Sunday, 1 October 2017

The Manche to the Med - Day 11: Sarlat to Cahors

Breakfast was another decent buffet this morning. The room was busy, lots of American's fussing over which sort of coffee to choose. For us it was back to our usual routine, eat as much as possible, get our bags packed, load the bikes, pay the bill and off. And because we were staying in a place more geared up for tourism, shops were open - we purchased a couple of Ham and cheese baguettes, stowing them for later

We're getting slick at pannier packing now - the process whittled down to less than 10 minutes compared to the half-hour or so that used to take. We're up on the second floor so today we'd be hauling our bags down to the basement garage via the lift - a Shindlers Lift - As the lift arrives and the door opens there is a small man standing in the middle, the lift isn't particularly big and I see it will be a squeeze. Gary shuffles in carrying his five bags, helmet and water bottles, "Sorry about this" he offers. There is a look of alarm on the face of the little man already in there as he is engulfed - he makes no attempt to move as Gary clatters into the space, bags scraping the sides and bumping into the man - There's a moment of chaos as a couple of Gary's bags slip from his arm, his water bottles crash to the floor and spin around, he lifts his leg to break the fall of his helmet as that too spirals downwards. "We'll get the next one" he concedes, kicking his bottles back out into the corridor and dragging his bags.

Cafe stop
We finally get out and onto the road. Today we'll be in the Lot Region. The GPS navigates us through some main roads for a couple of miles and then we're onto the Voie Verte - a good smooth surface, winding along a tree lined valley, innocent of traffic or life of any kind. It's a grey, cloudy day and despite us being further South than ever, not particularly warm. We see a few sleepy villages and half a dozen houses before coming off the track and rejoining normal roads. There are some climbs, not too bad though and we arrive at a small village with a bar/restaurant. Another place hidden out in the wilds, difficult to understand how it could be sustained as a viable business? We sit outside under an awning as drizzly rain begins to fall. A couple of coffees, a couple of beers, a couple of glasses of pastis. The resturant area has only one person in there, the tables are immaculate with linen tablecloths and neatly folded napkins. Gary thinks they are laughing at us for some reason? - I'm not sure they are but try to listen for any clues in the conversation. We set off again and within two hundred metres are faced with another duck hill - this one is specially canard - 16/17/18% and long too. It's a relief when we finally get to the top. Maybe that's what they were laughing at I think. They knew we'd got that coming.

Lot to do!
In the afternoon we are directed down another unpaved road - this one is little more than a bumpy grass track - thankfully it's short; it eventually joins up with a busy main road to take us to Cahors - we stand at the roadside for a minute - it's narrow and there are a lot of lorries - we decide to stay on the vague grass path running parallel - this is tough though, the track rises and falls like a rollercoaster. Finally we find a quiet paved road and detour through another small village onto further quiet roads that will take us to our destination.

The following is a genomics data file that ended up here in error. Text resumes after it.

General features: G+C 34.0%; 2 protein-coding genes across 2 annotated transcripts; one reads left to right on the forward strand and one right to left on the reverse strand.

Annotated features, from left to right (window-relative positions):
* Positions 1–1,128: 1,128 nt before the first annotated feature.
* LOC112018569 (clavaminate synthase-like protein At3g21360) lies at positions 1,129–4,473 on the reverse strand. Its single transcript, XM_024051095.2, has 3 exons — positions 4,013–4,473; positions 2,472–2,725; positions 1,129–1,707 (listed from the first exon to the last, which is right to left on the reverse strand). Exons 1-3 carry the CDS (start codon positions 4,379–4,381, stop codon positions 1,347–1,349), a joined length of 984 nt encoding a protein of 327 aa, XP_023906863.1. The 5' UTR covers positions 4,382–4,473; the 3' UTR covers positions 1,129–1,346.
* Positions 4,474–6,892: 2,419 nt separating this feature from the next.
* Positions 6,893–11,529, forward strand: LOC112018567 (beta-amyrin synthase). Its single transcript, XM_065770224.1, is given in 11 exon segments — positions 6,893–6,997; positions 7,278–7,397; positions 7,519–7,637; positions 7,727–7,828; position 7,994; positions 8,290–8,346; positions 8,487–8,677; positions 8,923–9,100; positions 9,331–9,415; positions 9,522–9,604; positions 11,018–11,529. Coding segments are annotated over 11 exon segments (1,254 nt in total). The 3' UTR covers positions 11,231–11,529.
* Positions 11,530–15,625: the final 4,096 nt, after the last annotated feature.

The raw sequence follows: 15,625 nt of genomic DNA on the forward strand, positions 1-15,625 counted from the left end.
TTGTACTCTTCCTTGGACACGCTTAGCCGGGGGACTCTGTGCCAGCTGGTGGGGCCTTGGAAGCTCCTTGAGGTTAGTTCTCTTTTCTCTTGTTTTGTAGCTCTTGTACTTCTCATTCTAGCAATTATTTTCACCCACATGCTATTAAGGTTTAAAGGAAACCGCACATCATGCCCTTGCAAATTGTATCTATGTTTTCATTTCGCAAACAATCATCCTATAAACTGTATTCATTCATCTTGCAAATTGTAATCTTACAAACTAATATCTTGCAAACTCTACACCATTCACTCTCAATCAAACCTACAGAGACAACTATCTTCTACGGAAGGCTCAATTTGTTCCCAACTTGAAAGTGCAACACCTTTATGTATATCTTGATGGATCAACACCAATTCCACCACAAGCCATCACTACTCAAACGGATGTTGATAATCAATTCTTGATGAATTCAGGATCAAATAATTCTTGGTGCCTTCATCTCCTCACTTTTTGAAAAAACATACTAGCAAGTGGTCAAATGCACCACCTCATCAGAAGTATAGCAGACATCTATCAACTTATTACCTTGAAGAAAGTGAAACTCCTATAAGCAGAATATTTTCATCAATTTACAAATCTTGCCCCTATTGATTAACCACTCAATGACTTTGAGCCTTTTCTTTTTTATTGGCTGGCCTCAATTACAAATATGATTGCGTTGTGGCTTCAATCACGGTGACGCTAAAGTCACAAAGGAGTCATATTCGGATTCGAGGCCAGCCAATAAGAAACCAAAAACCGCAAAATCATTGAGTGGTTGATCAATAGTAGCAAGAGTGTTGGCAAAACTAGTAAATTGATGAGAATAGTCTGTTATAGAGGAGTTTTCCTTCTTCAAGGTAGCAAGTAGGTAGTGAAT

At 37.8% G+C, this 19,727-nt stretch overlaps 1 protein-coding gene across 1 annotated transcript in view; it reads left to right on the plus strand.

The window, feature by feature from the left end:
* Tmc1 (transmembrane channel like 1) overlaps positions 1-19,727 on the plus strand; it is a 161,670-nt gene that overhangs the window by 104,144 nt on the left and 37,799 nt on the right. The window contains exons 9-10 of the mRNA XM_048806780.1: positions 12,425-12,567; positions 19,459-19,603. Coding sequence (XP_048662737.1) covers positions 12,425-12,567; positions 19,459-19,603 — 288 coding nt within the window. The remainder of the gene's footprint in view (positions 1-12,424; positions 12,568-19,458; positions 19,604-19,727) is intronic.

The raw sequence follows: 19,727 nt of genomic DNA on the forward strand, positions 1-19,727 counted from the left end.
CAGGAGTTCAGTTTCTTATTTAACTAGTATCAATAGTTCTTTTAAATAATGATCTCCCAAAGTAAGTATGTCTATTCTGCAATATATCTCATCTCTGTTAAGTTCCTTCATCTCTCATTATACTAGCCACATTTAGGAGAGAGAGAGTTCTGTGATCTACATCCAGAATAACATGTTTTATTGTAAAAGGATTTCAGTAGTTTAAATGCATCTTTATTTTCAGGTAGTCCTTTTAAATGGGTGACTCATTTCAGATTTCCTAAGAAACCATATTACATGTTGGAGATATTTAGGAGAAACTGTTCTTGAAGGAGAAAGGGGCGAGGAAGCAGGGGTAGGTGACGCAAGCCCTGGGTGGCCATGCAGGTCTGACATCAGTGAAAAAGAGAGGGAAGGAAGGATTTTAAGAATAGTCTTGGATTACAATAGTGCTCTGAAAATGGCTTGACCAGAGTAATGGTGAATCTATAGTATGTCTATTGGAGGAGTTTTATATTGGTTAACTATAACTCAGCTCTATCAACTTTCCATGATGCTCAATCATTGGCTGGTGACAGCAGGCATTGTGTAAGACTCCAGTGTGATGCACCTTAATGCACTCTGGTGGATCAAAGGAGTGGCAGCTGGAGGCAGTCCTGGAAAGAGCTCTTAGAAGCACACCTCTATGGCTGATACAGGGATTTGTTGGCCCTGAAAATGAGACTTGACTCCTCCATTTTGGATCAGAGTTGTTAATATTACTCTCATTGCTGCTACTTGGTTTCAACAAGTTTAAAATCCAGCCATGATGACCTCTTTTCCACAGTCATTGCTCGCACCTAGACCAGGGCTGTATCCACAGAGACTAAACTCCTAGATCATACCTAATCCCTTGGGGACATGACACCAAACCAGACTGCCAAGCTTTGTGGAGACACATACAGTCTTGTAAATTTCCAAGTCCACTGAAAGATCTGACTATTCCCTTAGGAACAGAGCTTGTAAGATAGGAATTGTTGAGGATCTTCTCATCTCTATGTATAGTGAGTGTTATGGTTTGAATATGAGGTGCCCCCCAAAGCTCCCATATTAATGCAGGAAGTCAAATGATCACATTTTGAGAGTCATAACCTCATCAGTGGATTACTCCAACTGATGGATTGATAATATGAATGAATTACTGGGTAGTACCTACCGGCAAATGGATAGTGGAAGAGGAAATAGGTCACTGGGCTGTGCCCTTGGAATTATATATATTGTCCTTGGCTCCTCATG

Cahors is a city on the Lot river in the Occitanie region. Founded in Roman times it is known for its deep red wine and the Pont Valentre, a medieval bridge with three towers. The old-town has many half-timbered houses, narrow alleyways and an imposing Cathedral and boulevards lined with plane trees. We drop down to river level and locate our accommodation for this evening - a small hotel not far from the famous bridge.

The Cathedral St Etienne
Our bikes are stored in the adjacent garage, we unload and tramp up to our room for the usual unpacking ritual, during the daily washing we've developed a particularly useful sock drying technique - making use of the always available hairdryer, simply slip the sock over the end, a quick blast on full power and we're good to go!

After a shower, change of clothes and we're out. There's some sun now and the bridge and the riverside path look particularly beautiful, illuminated by the late afternoon sun.

We wander round the old-town, lots of pavement bars and restaurants and everywhere seems busy. There's a shop that appears to sell just brushes: all manner of implements utilising hair and bristles, can't imagine why or how there's enough demand to support such an enterprise? We find a restaurant for supper - it's evening now, getting dark and definitely cool. I nip back to the hotel for an extra layer and we sit out with the usual beers and pastis. Gary orders a flammekueches - translates as 'flame-cake' it's an Alsation/Mossellan dish - essentially like a pizza. I opt for a simple caesar salad. We of course order a bottle of Cahors to wash it down.
Sock dryer in action

We walk back to the hotel in the dark, making another visit to the river and the bridge which is illuminated by a lighting system that cycles through different colours, yellow, blue, pink. It's impressive and there are lots of people taking in the view. And then we were done - it's bedtime - we're way down South now and the feeling is that our journey is edging towards its end.

Cahors bridge at night

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